And the bugs are many, says Sgt. 1st Class Christopher Rance, a drill instructor at Benning. He has found the Army robots slow to respond to hits and frequently down for maintenance — fueling a growing frustration.

“We have a robotic target that is already available out there, a commercial off-the-shelf,” Rance says. “And we have seen the Marine Corps and our Australian counterparts go in that direction. And I just don’t see why the Army hasn’t jumped onto that ship as well.”

In response to multiple questions and interview requests, the Army provided a brief written statement from Doug Bush, Assistant Secretary of the Army for Acquisition, Logistics and Technology.

“We need to improve communications between the Army and the industrial base regarding what the Army needs before companies build a capability under the assumption that ‘the Army doesn’t know it needs it,’” Bush wrote, “bringing soldiers into companies’ decision-making processes earlier to make sure that technology meets their needs.”

Last year’s defense bill included language calling for the Army to report on how it might be able to field robotic moving targets by fiscal year 2023 and expressing support for “rapid adoption” of the commercial off-the-shelf capability. As of the end of April, that report had not been submitted.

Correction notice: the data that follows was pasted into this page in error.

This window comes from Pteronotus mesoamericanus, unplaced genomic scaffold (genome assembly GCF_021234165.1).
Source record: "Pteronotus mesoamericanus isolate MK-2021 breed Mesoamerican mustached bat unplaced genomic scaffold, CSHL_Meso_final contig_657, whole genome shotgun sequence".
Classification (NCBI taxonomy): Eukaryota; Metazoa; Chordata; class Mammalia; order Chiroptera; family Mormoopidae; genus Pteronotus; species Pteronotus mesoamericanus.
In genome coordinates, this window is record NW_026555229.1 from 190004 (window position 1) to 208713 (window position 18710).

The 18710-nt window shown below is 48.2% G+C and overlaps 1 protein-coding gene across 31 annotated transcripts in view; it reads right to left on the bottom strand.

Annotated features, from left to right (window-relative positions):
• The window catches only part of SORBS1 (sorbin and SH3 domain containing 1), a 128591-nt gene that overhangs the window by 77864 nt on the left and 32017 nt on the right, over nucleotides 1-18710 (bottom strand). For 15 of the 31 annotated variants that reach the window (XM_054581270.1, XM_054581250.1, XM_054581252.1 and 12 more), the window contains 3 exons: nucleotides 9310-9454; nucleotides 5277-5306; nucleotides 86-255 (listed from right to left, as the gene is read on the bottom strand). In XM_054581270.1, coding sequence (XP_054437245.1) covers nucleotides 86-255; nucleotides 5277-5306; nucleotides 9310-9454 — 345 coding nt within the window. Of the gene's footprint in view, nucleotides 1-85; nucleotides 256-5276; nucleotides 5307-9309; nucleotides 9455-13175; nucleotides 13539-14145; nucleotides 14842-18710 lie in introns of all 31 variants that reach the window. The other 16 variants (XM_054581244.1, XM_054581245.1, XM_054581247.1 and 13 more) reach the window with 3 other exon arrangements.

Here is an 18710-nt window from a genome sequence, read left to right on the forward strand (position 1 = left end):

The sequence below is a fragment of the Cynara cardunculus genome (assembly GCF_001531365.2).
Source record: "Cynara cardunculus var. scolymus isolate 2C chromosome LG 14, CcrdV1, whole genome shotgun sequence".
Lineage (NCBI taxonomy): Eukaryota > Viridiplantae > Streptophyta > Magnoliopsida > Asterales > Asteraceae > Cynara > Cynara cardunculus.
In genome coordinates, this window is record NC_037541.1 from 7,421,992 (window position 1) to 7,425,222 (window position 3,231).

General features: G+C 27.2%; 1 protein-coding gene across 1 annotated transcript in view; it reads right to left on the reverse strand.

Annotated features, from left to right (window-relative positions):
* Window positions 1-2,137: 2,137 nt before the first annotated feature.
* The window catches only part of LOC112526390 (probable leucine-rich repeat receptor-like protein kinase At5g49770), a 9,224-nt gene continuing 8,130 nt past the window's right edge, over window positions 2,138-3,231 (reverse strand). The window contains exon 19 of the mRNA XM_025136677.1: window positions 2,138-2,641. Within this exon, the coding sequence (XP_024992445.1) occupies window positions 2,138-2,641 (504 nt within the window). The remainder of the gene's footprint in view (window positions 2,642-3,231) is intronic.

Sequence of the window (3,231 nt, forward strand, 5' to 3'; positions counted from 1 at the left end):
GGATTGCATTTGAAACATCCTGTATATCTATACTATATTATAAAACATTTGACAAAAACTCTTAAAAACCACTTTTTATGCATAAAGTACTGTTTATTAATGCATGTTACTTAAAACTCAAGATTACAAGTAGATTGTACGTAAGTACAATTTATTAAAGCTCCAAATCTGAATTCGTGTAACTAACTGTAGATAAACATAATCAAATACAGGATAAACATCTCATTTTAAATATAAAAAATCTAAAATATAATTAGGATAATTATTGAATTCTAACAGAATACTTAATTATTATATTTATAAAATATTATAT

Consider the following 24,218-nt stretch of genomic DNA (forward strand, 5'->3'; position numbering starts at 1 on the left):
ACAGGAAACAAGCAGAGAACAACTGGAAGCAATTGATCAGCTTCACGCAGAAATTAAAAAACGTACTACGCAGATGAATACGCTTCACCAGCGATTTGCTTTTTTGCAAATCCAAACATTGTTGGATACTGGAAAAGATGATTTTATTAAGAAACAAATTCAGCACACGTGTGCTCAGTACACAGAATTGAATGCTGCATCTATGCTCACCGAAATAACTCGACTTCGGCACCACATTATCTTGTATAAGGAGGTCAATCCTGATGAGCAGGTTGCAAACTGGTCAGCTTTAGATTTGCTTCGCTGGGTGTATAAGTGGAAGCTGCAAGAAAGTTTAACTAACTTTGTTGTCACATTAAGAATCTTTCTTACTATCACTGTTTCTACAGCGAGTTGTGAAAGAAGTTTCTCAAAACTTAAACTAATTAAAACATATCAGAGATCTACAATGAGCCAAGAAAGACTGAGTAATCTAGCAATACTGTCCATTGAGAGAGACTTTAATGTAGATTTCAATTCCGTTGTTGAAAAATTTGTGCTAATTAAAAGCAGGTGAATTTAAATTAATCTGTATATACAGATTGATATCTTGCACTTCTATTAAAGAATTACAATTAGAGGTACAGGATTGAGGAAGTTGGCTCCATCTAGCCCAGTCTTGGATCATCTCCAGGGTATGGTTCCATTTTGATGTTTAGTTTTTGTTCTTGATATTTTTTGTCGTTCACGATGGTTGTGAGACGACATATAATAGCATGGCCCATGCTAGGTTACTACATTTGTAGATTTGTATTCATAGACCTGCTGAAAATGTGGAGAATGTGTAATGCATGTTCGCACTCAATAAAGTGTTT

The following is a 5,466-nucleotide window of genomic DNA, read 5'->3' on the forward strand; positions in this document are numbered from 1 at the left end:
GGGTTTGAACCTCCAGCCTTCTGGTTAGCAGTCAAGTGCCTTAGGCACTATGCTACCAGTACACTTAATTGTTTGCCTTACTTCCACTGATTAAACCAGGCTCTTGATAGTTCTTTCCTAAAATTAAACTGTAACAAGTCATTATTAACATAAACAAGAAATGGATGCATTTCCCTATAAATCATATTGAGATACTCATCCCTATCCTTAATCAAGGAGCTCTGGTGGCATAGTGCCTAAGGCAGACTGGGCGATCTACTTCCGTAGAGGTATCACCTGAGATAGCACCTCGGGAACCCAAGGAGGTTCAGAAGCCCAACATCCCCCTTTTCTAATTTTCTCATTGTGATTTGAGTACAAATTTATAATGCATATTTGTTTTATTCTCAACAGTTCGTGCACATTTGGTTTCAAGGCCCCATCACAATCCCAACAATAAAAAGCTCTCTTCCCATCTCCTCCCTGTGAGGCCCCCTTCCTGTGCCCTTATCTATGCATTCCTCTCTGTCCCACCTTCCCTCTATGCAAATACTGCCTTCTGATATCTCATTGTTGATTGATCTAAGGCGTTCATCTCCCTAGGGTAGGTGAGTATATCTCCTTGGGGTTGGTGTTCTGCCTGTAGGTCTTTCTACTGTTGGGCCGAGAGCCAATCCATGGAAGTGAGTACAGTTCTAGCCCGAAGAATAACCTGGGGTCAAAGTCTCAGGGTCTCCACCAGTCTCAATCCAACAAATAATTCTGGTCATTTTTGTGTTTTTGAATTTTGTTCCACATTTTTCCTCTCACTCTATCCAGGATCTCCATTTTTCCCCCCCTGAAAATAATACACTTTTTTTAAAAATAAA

“One of our biggest pieces of effort, as far as oversight is concerned, is trying to identify the areas for redundancy between the services and then trying to figure out how to improve that, or help the services to avoid that,” says an aide at the House Armed Services Committee, who is baffled by the Army’s approach.

Alford, for his part, is satisfied that Marines across the Corps will finally have access to a transformational warfighting technology, thanks to seasoned combat veterans like himself who have worked to see the program through.

“You’ve got to have the right people that are passionate about it to come out of the fleet, to come out of the war zone and work in the right place,” he says. “That’s just the way a big bureaucracy works.”

Asked if reforming the bureaucracy was a lost cause, he paused for a moment.

“No, it’s not,” he says. “I’m probably just not the right guy to do it.”